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Question Fourier Transform Smoothness/Compactness

by mnb96
Tags: fourier, transform
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mnb96
#1
Feb4-11, 04:07 PM
P: 626
Hello,
my question arises from reading the section on Smoothness/Compactness from Bracewell's "The Fourier Transform and Its Applications" page 162.

I don't quite understand the following reasoning:

[tex]F(\omega) = \ldots = \frac{1}{i\omega}\int_{-\infty}^{+\infty}f'(x)e^{-i\omega x}dx[/tex]

and at this point the author says that when [itex]\omega\to\infty[/itex] then [itex]\omega F(\omega) \to 0[/itex].

But why [itex]\omega F(\omega)[/itex] is supposed to tend to zero, and not just [itex]F(\omega) \to 0[/itex] ?

Thanks.
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mathman
#2
Feb4-11, 04:52 PM
Sci Advisor
P: 6,106
ωF(ω) -> 0 is a stronger statement than F(ω) -> 0 for ω -> ∞.
mnb96
#3
Feb5-11, 01:25 AM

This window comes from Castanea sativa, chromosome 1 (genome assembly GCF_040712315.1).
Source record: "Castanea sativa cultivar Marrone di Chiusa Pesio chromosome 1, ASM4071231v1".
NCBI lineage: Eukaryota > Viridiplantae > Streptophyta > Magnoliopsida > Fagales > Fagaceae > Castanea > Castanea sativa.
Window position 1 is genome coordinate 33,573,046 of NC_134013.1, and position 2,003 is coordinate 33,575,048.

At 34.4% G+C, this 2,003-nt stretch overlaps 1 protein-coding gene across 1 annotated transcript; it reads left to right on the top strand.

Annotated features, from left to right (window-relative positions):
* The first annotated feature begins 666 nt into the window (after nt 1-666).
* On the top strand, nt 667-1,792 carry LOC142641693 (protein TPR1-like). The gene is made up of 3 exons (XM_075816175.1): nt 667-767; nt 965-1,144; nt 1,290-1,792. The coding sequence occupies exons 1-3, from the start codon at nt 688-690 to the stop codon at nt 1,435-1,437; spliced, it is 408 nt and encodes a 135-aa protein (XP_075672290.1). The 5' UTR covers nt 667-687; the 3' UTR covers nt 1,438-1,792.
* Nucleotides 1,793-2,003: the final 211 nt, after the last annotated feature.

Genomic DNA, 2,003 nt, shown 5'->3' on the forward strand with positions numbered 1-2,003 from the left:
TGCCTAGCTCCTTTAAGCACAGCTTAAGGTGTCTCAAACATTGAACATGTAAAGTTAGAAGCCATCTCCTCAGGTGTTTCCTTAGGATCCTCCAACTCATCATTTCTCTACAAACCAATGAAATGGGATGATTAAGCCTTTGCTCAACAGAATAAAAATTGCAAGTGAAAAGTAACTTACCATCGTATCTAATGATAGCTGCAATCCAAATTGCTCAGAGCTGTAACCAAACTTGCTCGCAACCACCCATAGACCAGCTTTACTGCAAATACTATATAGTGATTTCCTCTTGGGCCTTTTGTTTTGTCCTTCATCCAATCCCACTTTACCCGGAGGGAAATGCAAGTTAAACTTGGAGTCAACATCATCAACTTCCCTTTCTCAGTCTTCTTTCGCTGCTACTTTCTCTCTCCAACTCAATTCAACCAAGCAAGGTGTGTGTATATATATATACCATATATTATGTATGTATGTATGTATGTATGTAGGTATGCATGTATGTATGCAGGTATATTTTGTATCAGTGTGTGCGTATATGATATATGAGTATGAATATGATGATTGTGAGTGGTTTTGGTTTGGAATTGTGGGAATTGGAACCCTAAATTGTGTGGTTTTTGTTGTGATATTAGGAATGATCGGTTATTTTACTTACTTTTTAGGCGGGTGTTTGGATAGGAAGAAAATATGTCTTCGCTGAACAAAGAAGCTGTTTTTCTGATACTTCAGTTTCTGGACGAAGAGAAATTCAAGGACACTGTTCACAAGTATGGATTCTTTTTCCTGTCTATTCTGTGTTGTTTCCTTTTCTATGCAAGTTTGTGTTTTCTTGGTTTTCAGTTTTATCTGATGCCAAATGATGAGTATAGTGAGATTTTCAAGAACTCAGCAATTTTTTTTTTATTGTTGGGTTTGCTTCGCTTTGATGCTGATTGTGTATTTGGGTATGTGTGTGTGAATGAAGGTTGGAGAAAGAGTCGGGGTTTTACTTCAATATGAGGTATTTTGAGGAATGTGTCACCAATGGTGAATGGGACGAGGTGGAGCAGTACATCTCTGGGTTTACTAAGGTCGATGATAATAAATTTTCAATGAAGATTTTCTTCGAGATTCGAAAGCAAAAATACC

P: 626
Ok, but I thought that if you multiply F by [itex]\omega[/itex] that quantity does not tend to zero anymore.

In a similar way 1/x -> 0 but x(1/x) clearly tends to 1.

*EDIT:
On the other hand, I was thinking that if F(w) itself didnt tend to zero, its inverse FT, that is f(x), would not exist.

mathman
#4
Feb5-11, 04:40 PM
Sci Advisor
P: 6,106
Question Fourier Transform Smoothness/Compactness

Quote Quote by mnb96 View Post
Hello,
my question arises from reading the section on Smoothness/Compactness from Bracewell's "The Fourier Transform and Its Applications" page 162.

I don't quite understand the following reasoning:

[tex]F(\omega) = \ldots = \frac{1}{i\omega}\int_{-\infty}^{+\infty}f'(x)e^{-i\omega x}dx[/tex]

and at this point the author says that when [itex]\omega\to\infty[/itex] then [itex]\omega F(\omega) \to 0[/itex].

But why [itex]\omega F(\omega)[/itex] is supposed to tend to zero, and not just [itex]F(\omega) \to 0[/itex] ?

Thanks.
The author is simply saying that [itex]|\int_{-\infty}^{+\infty}f'(x)e^{-i\omega x}dx| [/itex] tends to 0. This makes sense unless f'(x) is completely pathological.


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